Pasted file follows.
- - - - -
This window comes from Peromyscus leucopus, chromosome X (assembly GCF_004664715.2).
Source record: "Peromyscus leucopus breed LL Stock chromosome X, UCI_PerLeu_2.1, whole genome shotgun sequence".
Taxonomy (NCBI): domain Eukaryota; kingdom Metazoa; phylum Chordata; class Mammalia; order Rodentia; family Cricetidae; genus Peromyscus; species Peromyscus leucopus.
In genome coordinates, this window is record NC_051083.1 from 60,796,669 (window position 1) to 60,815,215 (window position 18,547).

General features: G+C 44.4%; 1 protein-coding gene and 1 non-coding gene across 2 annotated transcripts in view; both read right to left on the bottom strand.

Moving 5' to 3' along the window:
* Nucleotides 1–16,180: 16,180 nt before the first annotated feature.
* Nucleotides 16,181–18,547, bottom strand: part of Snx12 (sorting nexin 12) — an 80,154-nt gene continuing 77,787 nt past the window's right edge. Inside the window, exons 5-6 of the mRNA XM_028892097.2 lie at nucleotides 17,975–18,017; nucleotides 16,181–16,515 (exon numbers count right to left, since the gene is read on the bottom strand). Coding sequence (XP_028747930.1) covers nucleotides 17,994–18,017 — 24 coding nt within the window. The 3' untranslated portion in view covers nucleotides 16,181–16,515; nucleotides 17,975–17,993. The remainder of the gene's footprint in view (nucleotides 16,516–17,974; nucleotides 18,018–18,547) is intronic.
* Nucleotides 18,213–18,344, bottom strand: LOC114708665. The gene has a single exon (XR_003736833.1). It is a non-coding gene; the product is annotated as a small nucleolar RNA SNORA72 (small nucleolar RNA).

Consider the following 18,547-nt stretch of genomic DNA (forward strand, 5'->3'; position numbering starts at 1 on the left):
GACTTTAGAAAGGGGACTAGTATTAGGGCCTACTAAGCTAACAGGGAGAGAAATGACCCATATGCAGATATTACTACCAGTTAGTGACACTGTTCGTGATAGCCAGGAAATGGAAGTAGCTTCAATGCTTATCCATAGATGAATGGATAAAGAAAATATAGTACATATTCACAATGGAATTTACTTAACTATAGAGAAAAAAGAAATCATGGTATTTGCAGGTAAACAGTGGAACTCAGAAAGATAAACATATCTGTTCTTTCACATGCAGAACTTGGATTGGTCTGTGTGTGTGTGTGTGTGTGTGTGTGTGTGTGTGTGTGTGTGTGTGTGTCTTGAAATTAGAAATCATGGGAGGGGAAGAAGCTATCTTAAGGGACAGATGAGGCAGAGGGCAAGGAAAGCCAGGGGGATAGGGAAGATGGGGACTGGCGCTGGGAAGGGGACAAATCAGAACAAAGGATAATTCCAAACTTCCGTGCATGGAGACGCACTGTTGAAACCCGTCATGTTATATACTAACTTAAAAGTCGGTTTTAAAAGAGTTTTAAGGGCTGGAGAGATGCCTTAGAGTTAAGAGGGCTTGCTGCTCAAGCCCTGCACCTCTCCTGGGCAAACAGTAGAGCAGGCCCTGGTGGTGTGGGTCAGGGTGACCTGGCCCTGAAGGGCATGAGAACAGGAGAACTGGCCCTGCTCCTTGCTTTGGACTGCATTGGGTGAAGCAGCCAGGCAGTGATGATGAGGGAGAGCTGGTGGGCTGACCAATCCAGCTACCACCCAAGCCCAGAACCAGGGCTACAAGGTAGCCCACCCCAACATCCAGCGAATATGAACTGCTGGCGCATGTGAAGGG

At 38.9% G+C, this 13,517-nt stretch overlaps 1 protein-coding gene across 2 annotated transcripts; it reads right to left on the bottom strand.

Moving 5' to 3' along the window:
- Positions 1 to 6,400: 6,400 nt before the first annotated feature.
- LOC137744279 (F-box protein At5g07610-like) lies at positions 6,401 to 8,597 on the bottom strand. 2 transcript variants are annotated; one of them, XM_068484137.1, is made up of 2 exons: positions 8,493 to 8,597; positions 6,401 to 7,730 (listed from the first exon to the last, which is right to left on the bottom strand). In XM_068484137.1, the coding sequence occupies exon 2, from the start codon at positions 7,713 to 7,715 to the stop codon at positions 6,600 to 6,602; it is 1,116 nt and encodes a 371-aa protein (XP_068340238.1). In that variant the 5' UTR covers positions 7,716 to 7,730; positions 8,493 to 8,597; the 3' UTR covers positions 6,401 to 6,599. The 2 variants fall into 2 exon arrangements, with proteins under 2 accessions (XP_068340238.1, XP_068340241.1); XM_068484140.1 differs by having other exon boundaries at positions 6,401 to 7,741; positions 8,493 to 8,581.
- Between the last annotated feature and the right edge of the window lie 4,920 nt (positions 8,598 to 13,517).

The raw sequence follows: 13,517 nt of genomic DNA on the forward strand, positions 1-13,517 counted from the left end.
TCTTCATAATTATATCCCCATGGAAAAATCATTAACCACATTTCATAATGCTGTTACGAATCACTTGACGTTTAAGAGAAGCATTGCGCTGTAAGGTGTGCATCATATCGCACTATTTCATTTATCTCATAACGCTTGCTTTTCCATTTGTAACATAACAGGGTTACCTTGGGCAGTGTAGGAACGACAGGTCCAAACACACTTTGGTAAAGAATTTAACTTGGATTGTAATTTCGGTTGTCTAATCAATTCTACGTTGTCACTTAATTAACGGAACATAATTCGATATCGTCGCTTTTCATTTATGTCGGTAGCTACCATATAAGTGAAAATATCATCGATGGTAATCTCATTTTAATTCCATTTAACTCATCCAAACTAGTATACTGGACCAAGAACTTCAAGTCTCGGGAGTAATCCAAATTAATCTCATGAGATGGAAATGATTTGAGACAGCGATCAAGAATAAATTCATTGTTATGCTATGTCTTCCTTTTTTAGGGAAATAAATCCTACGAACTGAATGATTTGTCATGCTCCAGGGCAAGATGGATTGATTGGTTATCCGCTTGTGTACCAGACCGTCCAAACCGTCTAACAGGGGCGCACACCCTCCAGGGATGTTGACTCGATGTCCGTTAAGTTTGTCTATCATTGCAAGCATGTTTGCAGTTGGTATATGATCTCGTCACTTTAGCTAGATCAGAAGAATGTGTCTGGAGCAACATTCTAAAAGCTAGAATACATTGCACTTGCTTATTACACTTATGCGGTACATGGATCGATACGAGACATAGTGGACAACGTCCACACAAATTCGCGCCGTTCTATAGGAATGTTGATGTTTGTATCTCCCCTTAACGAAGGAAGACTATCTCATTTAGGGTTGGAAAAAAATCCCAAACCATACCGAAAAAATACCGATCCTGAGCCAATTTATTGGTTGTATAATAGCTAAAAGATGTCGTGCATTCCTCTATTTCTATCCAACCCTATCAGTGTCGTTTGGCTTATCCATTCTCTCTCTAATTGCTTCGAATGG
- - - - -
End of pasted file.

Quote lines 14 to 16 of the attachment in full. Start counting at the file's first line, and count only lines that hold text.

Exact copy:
- Positions 1 to 6,400: 6,400 nt before the first annotated feature.
- LOC137744279 (F-box protein At5g07610-like) lies at positions 6,401 to 8,597 on the bottom strand. 2 transcript variants are annotated; one of them, XM_068484137.1, is made up of 2 exons: positions 8,493 to 8,597; positions 6,401 to 7,730 (listed from the first exon to the last, which is right to left on the bottom strand). In XM_068484137.1, the coding sequence occupies exon 2, from the start codon at positions 7,713 to 7,715 to the stop codon at positions 6,600 to 6,602; it is 1,116 nt and encodes a 371-aa protein (XP_068340238.1). In that variant the 5' UTR covers positions 7,716 to 7,730; positions 8,493 to 8,597; the 3' UTR covers positions 6,401 to 6,599. The 2 variants fall into 2 exon arrangements, with proteins under 2 accessions (XP_068340238.1, XP_068340241.1); XM_068484140.1 differs by having other exon boundaries at positions 6,401 to 7,741; positions 8,493 to 8,581.
- Between the last annotated feature and the right edge of the window lie 4,920 nt (positions 8,598 to 13,517).